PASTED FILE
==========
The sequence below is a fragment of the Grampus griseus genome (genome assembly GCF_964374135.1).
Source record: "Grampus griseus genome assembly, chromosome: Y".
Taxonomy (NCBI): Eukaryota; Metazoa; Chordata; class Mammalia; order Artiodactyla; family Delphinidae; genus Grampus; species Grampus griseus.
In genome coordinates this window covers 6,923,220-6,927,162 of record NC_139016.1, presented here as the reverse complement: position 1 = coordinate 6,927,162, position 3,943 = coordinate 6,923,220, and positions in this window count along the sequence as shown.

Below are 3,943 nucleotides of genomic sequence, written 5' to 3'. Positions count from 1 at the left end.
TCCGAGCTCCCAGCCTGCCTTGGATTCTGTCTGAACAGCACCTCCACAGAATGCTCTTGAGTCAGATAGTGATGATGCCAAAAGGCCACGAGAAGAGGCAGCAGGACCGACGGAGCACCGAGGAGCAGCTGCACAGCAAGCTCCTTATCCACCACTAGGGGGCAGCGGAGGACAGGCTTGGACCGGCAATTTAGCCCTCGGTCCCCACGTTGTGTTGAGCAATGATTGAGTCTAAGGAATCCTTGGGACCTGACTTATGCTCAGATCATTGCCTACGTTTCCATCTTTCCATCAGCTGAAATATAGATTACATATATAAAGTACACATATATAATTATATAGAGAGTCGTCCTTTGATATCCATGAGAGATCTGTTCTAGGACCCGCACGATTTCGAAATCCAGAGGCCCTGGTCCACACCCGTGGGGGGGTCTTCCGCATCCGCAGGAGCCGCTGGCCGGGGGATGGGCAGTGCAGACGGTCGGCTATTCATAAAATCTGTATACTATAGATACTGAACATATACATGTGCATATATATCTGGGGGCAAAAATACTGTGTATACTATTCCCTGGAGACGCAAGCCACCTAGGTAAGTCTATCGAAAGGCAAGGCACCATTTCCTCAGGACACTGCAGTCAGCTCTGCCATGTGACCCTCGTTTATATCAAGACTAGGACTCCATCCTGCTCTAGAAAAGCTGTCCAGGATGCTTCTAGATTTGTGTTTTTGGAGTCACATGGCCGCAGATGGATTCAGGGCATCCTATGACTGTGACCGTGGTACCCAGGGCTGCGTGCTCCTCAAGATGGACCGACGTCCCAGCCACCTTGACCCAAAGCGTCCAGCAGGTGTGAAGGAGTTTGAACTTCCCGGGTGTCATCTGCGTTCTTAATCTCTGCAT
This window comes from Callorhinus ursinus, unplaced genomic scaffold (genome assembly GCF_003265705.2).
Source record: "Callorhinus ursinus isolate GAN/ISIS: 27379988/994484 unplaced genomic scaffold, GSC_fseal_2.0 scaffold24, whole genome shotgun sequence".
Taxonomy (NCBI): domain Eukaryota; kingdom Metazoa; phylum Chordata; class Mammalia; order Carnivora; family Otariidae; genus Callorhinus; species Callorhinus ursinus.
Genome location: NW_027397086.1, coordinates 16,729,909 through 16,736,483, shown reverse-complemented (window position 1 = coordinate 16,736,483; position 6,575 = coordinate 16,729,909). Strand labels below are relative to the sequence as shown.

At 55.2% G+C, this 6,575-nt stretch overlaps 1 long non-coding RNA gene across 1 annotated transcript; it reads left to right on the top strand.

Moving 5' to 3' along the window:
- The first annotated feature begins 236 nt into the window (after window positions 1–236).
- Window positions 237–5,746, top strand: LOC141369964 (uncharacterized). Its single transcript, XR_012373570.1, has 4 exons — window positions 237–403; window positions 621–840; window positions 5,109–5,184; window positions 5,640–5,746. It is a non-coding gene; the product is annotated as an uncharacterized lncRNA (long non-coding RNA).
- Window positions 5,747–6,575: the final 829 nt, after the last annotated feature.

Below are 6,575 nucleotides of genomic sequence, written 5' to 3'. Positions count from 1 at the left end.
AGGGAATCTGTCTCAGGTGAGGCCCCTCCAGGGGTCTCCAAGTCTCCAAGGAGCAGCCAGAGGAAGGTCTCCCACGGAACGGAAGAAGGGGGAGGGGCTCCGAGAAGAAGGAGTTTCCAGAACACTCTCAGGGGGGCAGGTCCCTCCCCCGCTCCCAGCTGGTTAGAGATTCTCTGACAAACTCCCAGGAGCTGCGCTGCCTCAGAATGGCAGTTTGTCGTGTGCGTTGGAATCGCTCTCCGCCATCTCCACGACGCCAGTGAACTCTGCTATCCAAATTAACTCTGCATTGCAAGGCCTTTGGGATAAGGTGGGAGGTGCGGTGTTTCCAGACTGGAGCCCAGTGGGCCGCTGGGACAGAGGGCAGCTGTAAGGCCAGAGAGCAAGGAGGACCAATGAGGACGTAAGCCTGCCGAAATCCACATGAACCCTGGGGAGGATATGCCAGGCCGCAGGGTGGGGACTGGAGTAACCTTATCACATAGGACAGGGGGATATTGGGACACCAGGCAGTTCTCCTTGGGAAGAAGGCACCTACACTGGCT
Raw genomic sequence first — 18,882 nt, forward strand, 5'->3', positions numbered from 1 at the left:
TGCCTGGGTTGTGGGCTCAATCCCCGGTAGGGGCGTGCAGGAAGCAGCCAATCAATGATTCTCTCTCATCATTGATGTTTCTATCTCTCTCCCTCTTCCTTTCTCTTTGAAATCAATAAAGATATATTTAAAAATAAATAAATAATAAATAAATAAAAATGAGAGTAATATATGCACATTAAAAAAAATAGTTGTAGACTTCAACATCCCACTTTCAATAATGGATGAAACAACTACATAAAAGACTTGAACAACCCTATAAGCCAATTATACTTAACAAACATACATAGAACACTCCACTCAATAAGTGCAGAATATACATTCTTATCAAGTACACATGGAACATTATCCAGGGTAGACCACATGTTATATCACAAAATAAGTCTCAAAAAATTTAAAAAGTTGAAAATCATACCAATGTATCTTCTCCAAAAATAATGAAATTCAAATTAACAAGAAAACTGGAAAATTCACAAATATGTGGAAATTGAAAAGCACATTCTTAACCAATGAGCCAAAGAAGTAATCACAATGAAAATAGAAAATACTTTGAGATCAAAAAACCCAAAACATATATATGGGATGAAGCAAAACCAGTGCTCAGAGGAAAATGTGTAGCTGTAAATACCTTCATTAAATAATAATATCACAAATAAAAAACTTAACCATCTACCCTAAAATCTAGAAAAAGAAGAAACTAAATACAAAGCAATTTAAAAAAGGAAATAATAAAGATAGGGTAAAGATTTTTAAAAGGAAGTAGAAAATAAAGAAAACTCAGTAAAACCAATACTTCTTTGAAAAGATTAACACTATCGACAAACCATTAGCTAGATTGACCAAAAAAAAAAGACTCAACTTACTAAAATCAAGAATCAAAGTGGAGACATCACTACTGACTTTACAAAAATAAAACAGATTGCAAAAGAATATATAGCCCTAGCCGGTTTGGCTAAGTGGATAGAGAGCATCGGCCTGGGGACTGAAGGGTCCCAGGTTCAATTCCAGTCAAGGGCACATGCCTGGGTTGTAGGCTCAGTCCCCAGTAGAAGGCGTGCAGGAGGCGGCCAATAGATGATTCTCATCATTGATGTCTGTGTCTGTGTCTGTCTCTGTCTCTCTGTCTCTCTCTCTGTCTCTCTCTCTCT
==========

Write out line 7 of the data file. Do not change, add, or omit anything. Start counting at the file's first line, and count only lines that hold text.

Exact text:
This window comes from Callorhinus ursinus, unplaced genomic scaffold (genome assembly GCF_003265705.2).